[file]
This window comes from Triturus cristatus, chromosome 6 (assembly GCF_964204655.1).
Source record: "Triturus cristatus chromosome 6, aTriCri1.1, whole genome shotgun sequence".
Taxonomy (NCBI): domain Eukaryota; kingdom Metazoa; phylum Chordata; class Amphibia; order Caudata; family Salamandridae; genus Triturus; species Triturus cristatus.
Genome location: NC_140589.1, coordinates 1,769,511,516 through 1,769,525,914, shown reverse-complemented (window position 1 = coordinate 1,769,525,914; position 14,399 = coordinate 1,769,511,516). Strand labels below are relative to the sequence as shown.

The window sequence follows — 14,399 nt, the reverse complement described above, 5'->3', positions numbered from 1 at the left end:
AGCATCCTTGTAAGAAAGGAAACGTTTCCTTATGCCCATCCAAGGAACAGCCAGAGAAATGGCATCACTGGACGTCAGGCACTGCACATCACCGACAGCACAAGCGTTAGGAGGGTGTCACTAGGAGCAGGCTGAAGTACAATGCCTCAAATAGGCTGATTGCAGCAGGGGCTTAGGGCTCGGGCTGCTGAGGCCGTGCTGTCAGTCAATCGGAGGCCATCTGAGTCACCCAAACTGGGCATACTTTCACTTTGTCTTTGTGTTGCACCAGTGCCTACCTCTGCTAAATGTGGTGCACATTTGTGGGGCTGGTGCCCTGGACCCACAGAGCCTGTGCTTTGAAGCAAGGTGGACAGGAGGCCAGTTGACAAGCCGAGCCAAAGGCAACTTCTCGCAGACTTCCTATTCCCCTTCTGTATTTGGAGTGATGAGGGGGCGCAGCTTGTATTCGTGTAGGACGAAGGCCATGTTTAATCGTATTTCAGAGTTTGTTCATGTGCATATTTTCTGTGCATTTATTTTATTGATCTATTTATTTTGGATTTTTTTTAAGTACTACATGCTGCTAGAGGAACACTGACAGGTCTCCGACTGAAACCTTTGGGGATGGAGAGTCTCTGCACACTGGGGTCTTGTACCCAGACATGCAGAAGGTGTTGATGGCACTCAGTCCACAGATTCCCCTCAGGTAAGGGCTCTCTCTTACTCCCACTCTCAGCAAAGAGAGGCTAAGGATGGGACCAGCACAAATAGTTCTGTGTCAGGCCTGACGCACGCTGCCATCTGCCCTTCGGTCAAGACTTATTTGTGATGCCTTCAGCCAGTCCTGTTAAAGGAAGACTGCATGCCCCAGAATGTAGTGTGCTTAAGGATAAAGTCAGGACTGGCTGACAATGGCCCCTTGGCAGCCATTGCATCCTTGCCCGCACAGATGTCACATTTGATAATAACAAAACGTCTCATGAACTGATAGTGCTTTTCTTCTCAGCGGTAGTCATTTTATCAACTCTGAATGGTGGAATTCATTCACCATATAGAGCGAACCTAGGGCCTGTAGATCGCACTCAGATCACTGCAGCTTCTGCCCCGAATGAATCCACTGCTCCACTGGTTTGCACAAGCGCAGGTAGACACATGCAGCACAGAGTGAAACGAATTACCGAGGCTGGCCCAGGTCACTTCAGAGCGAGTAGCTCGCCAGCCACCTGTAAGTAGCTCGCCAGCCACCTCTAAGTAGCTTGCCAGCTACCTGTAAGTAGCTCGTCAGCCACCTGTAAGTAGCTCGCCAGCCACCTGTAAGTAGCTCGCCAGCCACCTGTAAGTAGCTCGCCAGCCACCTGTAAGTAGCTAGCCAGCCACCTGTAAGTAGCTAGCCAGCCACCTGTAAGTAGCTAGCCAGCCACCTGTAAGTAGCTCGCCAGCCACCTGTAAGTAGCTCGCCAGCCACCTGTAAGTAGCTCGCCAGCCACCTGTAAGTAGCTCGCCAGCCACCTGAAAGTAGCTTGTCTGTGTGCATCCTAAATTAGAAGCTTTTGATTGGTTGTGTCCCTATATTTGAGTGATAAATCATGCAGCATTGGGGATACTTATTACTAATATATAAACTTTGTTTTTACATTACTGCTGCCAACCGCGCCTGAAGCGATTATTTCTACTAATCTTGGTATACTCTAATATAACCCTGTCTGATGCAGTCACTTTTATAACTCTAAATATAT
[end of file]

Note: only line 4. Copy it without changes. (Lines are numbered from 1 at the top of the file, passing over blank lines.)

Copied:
Genome location: NC_140589.1, coordinates 1,769,511,516 through 1,769,525,914, shown reverse-complemented (window position 1 = coordinate 1,769,525,914; position 14,399 = coordinate 1,769,511,516). Strand labels below are relative to the sequence as shown.